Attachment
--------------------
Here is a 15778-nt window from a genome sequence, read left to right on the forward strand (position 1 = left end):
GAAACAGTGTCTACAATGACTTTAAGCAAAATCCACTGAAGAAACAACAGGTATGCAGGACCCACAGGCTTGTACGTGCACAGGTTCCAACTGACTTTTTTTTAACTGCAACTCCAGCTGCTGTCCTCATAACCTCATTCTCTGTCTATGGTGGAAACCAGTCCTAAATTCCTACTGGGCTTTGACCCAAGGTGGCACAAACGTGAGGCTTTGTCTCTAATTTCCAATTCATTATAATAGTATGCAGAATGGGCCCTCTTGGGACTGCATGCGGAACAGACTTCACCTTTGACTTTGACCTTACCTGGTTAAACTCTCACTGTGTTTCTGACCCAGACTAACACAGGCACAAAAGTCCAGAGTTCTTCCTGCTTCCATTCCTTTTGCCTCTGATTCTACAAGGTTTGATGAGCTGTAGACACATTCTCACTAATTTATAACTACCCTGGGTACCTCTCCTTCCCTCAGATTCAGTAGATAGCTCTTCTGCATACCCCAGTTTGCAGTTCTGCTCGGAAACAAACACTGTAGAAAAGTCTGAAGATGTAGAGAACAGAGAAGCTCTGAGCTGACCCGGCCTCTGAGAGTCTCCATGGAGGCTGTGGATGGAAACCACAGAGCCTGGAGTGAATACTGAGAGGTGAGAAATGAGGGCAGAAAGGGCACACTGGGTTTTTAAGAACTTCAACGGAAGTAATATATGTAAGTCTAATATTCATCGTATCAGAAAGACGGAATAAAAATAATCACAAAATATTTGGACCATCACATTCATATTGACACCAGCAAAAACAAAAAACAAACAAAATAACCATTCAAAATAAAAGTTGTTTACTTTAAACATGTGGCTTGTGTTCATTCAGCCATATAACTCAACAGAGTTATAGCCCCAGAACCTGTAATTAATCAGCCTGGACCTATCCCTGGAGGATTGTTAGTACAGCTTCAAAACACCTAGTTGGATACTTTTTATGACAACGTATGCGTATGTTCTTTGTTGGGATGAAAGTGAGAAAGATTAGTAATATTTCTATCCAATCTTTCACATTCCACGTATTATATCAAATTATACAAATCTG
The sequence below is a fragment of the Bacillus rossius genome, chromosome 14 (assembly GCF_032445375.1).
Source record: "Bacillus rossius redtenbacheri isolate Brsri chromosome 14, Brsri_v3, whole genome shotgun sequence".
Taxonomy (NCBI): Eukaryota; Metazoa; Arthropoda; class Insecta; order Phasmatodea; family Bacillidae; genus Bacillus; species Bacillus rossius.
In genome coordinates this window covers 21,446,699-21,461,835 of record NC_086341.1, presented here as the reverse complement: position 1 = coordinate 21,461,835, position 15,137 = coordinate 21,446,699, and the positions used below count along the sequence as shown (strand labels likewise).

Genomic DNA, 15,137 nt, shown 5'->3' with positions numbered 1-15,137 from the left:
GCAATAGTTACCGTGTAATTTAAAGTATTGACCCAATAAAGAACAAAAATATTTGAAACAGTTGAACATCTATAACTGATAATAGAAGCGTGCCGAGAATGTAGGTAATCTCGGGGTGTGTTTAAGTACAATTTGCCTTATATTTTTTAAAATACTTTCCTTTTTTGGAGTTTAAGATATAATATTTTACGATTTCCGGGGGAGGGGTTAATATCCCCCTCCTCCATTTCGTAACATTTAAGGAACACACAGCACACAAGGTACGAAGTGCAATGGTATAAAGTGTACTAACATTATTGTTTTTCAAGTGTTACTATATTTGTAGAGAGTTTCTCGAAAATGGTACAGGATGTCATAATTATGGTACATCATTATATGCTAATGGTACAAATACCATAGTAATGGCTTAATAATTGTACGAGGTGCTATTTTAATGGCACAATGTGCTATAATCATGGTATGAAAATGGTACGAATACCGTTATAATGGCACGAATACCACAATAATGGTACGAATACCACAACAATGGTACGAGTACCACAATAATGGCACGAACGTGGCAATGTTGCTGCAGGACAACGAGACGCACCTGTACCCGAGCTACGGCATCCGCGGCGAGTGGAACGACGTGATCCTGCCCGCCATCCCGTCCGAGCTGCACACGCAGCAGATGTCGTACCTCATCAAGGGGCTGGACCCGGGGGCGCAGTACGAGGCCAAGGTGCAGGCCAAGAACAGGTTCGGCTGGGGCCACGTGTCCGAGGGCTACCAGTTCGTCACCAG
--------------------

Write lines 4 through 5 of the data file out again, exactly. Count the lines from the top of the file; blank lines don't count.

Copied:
Source record: "Bacillus rossius redtenbacheri isolate Brsri chromosome 14, Brsri_v3, whole genome shotgun sequence".
Taxonomy (NCBI): Eukaryota; Metazoa; Arthropoda; class Insecta; order Phasmatodea; family Bacillidae; genus Bacillus; species Bacillus rossius.